Chronic diarrhea is the primary cause of morbidity in colonies of captive non-human primates 
. A number of infectious pathogens have been identified that can induce this condition 
, but the role of dietary antigens had not been previously investigated. We hypothesized that captive rhesus macaques exhibiting clinical diarrhea of non-infectious origin may be sensitive to gluten, a major source of protein in their formulated diet. A subpopulation of these animals presented with chronic diarrhea, stomach distention and blistering skin rashes, clinical symptoms that are also observed in classic human celiac disease, and in its dermatologic manifestation, dermatitis herpetiformis. In this study we characterized the clinical, histological, and serological characteristics of a small number of gluten-sensitive macaques. We hope to continue with similar, more extensive studies in the future.
Juvenile macaques appear to be especially prone to reacting adversely to dietary gluten. The majority of animals with chronic diarrhea of non-infectious origin had elevated levels of anti-gliadin IgG and IgA in their plasma. A number of these seropositive macaques exhibited marked villus blunting, crypt hyperplasia, and intraepithelial lymphocytosis in duodenal biopsies. Their clinical, histological and serological markers resolved upon administration of a gluten-free diet, and returned upon reintroduction of dietary gluten.
Previously proposed animal models for gluten sensitivity include non-human primates, gluten-fed rabbits, Irish setter dogs, and transgenic mice (). Prior documentation of celiac disease-like enteropathy in non-human primates is limited to two case reports, one in a single rhesus macaque necropsy 
, and another in a single cynomolgus monkey which improved on a gluten-free diet 
. Elevated anti-gliadin IgG are observed in a majority of laboratory rabbits fed gluten as part of their standard diet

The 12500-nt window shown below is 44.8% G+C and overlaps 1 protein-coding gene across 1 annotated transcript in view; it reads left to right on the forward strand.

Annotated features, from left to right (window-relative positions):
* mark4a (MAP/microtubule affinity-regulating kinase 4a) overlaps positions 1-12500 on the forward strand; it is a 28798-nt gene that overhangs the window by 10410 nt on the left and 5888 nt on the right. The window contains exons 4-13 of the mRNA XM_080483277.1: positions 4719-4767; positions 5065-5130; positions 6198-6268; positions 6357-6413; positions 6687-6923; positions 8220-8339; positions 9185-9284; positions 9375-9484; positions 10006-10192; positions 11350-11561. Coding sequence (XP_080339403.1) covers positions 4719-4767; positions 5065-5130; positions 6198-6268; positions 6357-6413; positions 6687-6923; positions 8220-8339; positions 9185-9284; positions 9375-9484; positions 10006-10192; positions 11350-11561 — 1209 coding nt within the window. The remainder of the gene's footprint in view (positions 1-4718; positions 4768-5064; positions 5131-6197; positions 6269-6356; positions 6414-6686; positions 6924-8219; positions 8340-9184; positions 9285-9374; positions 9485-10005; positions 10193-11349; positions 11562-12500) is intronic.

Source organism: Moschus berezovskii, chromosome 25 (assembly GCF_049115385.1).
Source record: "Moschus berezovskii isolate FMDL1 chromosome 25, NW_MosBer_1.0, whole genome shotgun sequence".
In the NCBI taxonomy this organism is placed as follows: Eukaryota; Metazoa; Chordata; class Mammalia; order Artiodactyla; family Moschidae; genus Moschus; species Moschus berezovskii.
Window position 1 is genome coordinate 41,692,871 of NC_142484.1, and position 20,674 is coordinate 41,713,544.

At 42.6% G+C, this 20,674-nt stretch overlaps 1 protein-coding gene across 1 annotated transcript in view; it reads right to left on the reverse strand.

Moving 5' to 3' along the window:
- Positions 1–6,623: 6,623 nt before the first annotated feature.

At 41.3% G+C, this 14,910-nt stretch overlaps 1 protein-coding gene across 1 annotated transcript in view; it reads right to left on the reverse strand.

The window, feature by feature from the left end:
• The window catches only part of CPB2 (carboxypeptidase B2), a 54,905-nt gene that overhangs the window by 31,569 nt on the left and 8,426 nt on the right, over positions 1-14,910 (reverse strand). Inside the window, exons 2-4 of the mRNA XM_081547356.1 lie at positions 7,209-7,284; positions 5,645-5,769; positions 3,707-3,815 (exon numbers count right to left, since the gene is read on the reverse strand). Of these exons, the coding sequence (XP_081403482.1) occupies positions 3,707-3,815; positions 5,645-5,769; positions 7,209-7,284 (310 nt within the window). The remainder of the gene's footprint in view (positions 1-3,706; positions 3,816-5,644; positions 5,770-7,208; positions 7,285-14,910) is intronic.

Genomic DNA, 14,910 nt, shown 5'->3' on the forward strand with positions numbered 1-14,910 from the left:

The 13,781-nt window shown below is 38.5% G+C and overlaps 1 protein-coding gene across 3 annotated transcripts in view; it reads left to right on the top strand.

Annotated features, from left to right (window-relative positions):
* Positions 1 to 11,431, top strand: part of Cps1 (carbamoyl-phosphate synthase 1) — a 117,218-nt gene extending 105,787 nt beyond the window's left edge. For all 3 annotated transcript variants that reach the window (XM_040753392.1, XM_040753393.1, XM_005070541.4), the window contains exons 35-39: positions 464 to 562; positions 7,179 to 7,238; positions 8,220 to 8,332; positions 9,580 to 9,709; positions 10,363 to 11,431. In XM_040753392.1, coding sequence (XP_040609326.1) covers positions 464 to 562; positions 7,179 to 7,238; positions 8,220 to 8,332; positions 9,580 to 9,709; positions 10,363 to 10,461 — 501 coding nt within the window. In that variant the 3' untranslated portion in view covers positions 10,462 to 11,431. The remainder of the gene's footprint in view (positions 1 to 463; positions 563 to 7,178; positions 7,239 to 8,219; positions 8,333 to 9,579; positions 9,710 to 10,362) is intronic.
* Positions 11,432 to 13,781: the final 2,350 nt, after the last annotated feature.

(MTB, unpublished results), but anti-gliadin IgA are not present (MTB, unpublished results) and these rabbits are apparently asymptomatic. Irish setter dogs with gluten-sensitive enteropathy are the best-studied natural animal model for gluten sensitivity, exhibiting both gluten-dependent diarrhea and histological lesions 
. However, the absence of anti-gliadin and anti-TG2 antibodies as well as the lack of MHC class II linkage with disease in these animals precludes their use as a model for celiac disease 
. Finally, transgenic mouse models have been engineered to mimic celiac disease, most notably the NOD Ab° DQ8+
mouse, which expresses human DQ8 in an endogenous MHC class II-deficient (Ab°), autoimmune-prone (NOD) background 
. These mice develop skin rashes with subcutaneous IgA deposits that are reminiscent of dermatitis herpetiformis, but have no gastrointestinal lesions or GI-related symptoms. Thus, rhesus macaques may represent a more complete model for studying celiac disease pathology than prior animal models.
Comparison of celiac disease with proposed animal models for gluten sensitivity
Two important issues must be addressed before the implications of this animal model can be fully appreciated. First, a Mamu class II association with simian gluten sensitivity must be identified, in analogy to the strong association of MHC class II haplotypes DQ2/DQ8 with human celiac disease. Testing for such a genetic association is currently underway. Preliminary results show that the two gluten-sensitive macaques studied extensively herein and in the accompanying report 
, FH09 and FH45, are of genotype DRB1*0303(12), DRB*1007 at the Mamu class II DRB(1) locus. Second, a humoral immune response directed against TG2 is enacted during active enteropathy in celiac disease patients, but is not observed in gluten-sensitive macaques. This may be because we used recombinant human TG2 as antigen in our ELISA to capture plasma antibodies raised against rhesus macaque TG2. Human and macaque TG2 share 95% protein sequence identity, but may present different epitope binding surfaces in three-dimensional space, attenuating antibody affinity in our assay. Another reason for this discrepancy might be that in macaques TG2-mediated deamidation of gluten epitopes is not required for their presentation by gluten-binding Mamu class II alleles. Finally, if the pathogenesis of macaque and human gluten-sensitivity are substantially shared, it may reflect the possibility that anti-TG2 antibodies do not have a significant pathogenic role in celiac disease. Regardless of the answers to the above unresolved issues, gluten-sensitive rhesus macaques are likely to be valuable for studying the pathogenesis and treatment of human gluten sensitivity.